I personally prefer talking about people paying back in to maintaining the system that has done so much to lift them and continues to lift them. But maybe that's a little too complex an idea.


    • RedLogix 1.1

      The critical line in that article is this:

      If someone has done well in life, we tend to assume they’ve worked hard and deserve it.

      In an ideal world every wealthy person would fit this description, but of course we all know this is not always the case, we understand that luck, social connections and being a thieving arse sometimes plays a part.

      But telling the difference is a non-trivial task, how to set the criteria for 'good' wealth vs 'bad' wealth is highly subjective and real people are complex. No-one is purely good or bad, we're all a mix of both. We've seen the marxist catastrophes when we try to use state power to impose this decision; the power always into the hands of the people you would least want to have it, the resentful and vengeful.

      Therefore we tolerate a certain amount of 'undeserved' wealth in our societies as a reasonable price to pay for the wider benefits it brings. We want people who work diligently and creatively to be rewarded, we all want a world in which there is the hope that life can improve through our own efforts. People truly value this freedom, the freedom to strive and accept the risk of failure this entails.

      After all this is the often unspoken goal of the left, improving the lot of the poorest and weakest in life, yet all too often it's drowned out by cries to pull down the most capable and successful. And most people see this for the bs it is.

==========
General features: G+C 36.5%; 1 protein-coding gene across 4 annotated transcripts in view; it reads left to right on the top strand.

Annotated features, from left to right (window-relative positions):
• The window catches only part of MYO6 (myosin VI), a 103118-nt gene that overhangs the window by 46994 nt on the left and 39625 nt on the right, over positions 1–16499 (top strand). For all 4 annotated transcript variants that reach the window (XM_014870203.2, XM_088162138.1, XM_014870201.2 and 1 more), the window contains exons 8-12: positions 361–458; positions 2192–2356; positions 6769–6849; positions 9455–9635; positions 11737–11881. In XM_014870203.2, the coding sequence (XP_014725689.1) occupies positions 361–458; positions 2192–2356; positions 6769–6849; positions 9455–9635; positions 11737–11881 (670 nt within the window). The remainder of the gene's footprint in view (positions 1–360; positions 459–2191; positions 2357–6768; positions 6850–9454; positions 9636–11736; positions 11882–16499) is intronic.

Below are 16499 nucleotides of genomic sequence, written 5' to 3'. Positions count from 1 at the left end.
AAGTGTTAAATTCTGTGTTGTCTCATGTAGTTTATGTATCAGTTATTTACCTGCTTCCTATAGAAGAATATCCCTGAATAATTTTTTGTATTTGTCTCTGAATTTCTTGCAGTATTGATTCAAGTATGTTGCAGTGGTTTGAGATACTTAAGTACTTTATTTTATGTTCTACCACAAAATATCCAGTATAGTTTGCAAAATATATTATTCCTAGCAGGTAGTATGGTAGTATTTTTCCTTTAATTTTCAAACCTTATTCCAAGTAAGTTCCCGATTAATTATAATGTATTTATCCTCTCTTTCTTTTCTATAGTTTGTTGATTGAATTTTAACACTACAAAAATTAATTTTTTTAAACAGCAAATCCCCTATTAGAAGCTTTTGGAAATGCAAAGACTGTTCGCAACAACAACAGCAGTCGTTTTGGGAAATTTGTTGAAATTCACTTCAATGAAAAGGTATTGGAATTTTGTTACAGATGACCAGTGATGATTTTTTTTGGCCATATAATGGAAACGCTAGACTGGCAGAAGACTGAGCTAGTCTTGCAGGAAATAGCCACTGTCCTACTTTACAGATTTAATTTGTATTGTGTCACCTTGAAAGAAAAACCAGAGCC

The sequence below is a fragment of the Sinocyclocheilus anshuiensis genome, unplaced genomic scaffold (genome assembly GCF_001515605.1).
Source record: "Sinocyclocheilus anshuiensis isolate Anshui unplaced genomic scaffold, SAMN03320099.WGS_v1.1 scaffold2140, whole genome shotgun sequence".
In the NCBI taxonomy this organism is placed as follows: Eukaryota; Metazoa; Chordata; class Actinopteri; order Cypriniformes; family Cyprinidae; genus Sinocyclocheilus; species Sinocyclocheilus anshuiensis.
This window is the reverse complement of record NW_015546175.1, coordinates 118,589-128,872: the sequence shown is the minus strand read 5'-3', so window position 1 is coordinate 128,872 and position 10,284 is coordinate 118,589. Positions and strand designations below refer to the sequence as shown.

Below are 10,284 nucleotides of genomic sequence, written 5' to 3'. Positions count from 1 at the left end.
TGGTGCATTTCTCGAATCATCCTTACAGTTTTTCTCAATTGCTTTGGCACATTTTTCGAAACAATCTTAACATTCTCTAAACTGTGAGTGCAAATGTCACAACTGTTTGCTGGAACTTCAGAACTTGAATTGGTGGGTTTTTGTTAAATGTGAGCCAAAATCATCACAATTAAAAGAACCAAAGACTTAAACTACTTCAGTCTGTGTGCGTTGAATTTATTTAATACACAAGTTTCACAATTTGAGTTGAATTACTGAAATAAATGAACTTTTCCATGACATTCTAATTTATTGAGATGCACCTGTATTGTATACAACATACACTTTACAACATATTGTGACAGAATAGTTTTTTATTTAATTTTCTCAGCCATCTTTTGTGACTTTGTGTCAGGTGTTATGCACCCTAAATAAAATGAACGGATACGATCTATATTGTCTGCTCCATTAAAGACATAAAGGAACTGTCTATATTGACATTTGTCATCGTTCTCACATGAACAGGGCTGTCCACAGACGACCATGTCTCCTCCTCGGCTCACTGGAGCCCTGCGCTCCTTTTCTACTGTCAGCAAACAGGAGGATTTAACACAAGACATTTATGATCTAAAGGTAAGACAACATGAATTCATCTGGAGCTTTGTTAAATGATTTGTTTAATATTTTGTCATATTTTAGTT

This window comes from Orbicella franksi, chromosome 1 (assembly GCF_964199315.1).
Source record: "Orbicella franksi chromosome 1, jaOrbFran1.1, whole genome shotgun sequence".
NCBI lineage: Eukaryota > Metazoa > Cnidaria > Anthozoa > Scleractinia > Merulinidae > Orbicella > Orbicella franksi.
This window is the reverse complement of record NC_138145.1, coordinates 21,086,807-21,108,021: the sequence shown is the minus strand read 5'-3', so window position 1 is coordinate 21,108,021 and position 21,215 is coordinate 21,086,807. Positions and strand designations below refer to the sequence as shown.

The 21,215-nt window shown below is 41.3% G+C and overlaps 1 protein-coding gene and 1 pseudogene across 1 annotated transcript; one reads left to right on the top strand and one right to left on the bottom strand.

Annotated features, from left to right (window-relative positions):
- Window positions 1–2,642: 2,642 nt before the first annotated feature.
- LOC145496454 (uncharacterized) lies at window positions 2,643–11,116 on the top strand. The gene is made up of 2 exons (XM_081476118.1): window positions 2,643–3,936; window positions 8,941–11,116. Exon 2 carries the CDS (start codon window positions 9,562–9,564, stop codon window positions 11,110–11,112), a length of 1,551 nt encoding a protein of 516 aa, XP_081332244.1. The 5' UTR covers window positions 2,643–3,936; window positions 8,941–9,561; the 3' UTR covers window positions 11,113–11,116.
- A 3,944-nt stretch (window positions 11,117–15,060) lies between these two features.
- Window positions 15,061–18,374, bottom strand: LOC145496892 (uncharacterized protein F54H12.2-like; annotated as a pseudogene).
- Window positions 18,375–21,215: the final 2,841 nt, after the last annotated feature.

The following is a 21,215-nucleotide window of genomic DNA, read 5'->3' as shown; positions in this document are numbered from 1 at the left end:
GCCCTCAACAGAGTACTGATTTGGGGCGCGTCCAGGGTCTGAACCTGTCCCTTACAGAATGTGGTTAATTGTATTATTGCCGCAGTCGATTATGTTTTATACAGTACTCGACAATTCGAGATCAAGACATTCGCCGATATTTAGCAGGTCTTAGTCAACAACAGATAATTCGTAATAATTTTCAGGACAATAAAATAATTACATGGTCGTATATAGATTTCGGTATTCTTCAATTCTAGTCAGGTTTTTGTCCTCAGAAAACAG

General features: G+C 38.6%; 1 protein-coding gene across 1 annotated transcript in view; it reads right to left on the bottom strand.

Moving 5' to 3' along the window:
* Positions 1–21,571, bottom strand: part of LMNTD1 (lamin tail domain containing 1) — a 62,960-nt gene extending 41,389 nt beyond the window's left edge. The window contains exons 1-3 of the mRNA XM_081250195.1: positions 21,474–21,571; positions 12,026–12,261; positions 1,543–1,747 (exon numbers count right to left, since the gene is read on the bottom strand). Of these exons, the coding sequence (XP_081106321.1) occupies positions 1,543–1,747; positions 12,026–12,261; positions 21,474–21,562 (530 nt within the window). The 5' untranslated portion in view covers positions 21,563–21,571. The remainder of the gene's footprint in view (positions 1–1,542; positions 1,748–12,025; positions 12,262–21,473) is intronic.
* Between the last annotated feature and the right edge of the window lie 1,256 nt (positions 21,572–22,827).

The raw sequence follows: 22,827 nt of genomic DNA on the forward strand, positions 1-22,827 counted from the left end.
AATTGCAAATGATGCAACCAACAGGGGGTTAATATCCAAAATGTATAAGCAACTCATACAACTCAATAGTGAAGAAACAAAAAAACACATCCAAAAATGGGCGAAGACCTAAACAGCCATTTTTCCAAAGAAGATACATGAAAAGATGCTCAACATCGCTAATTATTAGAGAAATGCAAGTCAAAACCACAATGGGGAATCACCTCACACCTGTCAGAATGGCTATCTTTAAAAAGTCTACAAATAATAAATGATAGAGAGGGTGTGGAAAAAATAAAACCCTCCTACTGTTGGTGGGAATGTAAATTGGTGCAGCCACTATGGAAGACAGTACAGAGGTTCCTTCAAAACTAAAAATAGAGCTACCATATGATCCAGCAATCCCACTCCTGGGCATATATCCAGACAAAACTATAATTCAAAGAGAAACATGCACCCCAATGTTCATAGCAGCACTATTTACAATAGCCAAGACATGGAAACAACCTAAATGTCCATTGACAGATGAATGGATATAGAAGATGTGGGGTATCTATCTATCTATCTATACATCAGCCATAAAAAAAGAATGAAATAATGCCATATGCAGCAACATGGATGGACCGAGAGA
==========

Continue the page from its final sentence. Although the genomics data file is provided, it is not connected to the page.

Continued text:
• WeTheBleeple 1.1.1

        "the power always into the hands of the people you would least want to have it, the resentful and vengeful." You could just as easily be talking about Trumps America. A billionaires pet project that says fuck you to the weakest and most vulnerable, fuck you to the middle class, fuck you to law, and fuck you to the planet.

        Bernie Sanders has a movement that says 'enough'. Millions agree and despite the best efforts of every self serving mongrel with skin in the game to deny he even exists, his base continues to grow.

        The 'hard working Joe' who is rich is largely a myth. Maybe 1% of the 1%. The idea of financial freedom is that you get so much money you can retire on passive income. Buy a house, use it as collateral, buy another. Nothing hard work about it. In other words total grifters and bludgers. Relatively useless people indifferent to the needs of any but themselves might be held up as role models, but really, fuck those people. If we were all as useless as the passive income crowd nothing would be done and society would become a shithole overnight. Even with society functioning, a few of them aka Nats aka Tories aka Republicans aka Liberals… in charge, and the rest of society nose dives into freefall.